Imagine if Donald Trump (or some blowhard like him, ex the misogyny) were ranting to apprentices about the current state of data analytics in “real world” corporate America.
Below are 3 Myths, Realities and Truths he might say (if he knew what he was talking about), as counterpoints to some of the (known/acknowledged) hype:
MYTH #1: Data analytics is transforming business decision-making
POPULAR SUPPORTING RATIONAL: The rise of (distributing) computing power and (telecommunications) bandwidth enables senior executives to make business decisions on a broad range of processes based on complex/sophisticated analyses of empirical evidence.
REALITY: Data in most organizations are still used to justify/support business decisions – not make them. In-depth statistical analyses for decision-making are mostly limited to specialized areas/industries: fraud detection, financial pricing and risk modeling, transportation telematics, customer defection/attrition analytics and cross-selling, computer network security, drug trials and medical outcome research, energy consumption and sustainability informatics. Granted, executive decision-makers would love to know what their customers want and are willing to pay for, what their suppliers are willing to produce and the lowest price they would accept, and what their competitors are up to – but valid hard data are incredibly difficult to come by. Most business decisions are still based on subjective judgment, experiential bias, organizational politics and self-interest. What hard data that are available are often presented to executives in very high-level/abstracted/summarized states. Even basic/simple regression forecasting is becoming problematic, as organizations continually change their mix of business, rendering extrapolations from recent history invalid/irrelevant.
TRUTH: Data analytics is as much art as science, and still in its very early stages of evolution. It is a CREATIVE discipline, in which practitioners experiment and explore innovative ways to design variables and produce valid models that can be used to generate knowledge, insights and VALUE.
MYTH #2: Analytical processes are mature/scalable in most large organizations
POPULAR SUPPORTING RATIONAL: everyday, organizations collect vast amounts (unprecedented volume/velocity/variety) of raw data, which analysts explore using scalable, mature, reproducible or productionized processes in order to unlock actionable insights
REALITY: The processes by which data are captured/wrangled/cleaned/blended for deep analytical purposes are mostly ad-hoc. Moreover, most of the large volume of data that are captured (e-mails, text messages, web logs) are useless for advancing strategic goals (generating insights on how to optimize performance or be more competitive, productive, effective, efficient, etc.). Even today, most data are collected for the benefit of tactical/narrow/specific purposes: recording transactions or revenues, generating financial statements, calculating labor or inventory carrying costs, preparing tax forms, producing regulatory-mandated forms, generating reports to help managers track relative contributions of profits or actual versus budgeted expense trends, complying with record retention or forensic accounting requirements, etc. Data are still captured in different system-specific structures and record/file types, making it very difficult to aggregate and compare on a comparable basis. Most data are in (what used to be called unstructured, now called noSQL or less-structured) form, and thus are very difficult for most systems to process/make use of. Most data marts/stores/warehouses were created pre-supposing what data elements are critical and which are not, which are often stored in abstracted and/or summarized form.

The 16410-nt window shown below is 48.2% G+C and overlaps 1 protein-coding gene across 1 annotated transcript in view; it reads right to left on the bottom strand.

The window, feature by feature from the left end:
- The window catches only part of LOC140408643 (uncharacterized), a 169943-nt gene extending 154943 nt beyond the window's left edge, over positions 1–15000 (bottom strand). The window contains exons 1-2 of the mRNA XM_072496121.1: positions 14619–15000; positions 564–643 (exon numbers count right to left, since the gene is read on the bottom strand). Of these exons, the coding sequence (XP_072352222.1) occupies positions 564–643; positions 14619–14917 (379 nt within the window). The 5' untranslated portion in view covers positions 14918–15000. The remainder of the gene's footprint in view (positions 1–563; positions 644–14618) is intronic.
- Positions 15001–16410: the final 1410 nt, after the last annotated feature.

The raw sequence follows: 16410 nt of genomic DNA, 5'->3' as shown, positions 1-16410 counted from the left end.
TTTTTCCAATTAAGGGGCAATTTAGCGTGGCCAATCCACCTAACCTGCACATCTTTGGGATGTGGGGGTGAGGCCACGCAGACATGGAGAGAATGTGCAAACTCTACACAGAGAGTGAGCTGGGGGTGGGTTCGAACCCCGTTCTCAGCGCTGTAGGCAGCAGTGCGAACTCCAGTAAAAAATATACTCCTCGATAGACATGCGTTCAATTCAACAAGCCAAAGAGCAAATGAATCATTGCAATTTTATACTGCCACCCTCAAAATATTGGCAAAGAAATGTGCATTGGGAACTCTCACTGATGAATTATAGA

TRUTH: Data scientists must explore/investigate global sources to discover/access useful/valid data, and design ad-hoc queries and scripts to retrieve data from the original/underlying target/systems of record.
MYTH #3: Key barriers to user adoption of data-driven/fact-based decision-making are technical and financial
POPULAR SUPPORTING RATIONAL: the main barriers to broader user adoption of advanced data analytics are the cost and difficulty of designing such tools and implementing the supporting infrastructure.
REALITY: The technical design (especially wrangling the data) and implementation challenges can be formidable, but organizational politics can be the real killer. In many enterprise-level transformational initiatives, the data scientist is often working AGAINST the vested interests of operational slios and processes. Data science enables empirical, objective, and transparent decision-making – and transparency can be dangerous. Examples include: the relationship of mission-critical job responsibilities with compensation levels across different departments/divisions within a corporation; the relative efficiency or performance of a company or business units against peer groups; hiring decisions based on similarity in race, ethnicity, age range and/or sex of hiring manager relative to candidate; comparative executive compensation as a percent of average employee wage relative to competitors and/or firms in other industries.
TRUTH: Data science is a revolutionary/disruptive discipline which requires its practitioners to have strong social/personal, communication/presentation, and diplomatic/political – as well as technical – skills. The real trick is figuring out what makes sense to analyze, based on risk/reward trade-off in quality/availability of data and/or internal validity of the variables, based on a solid understanding of cognitive behavior and/or predictive patterns.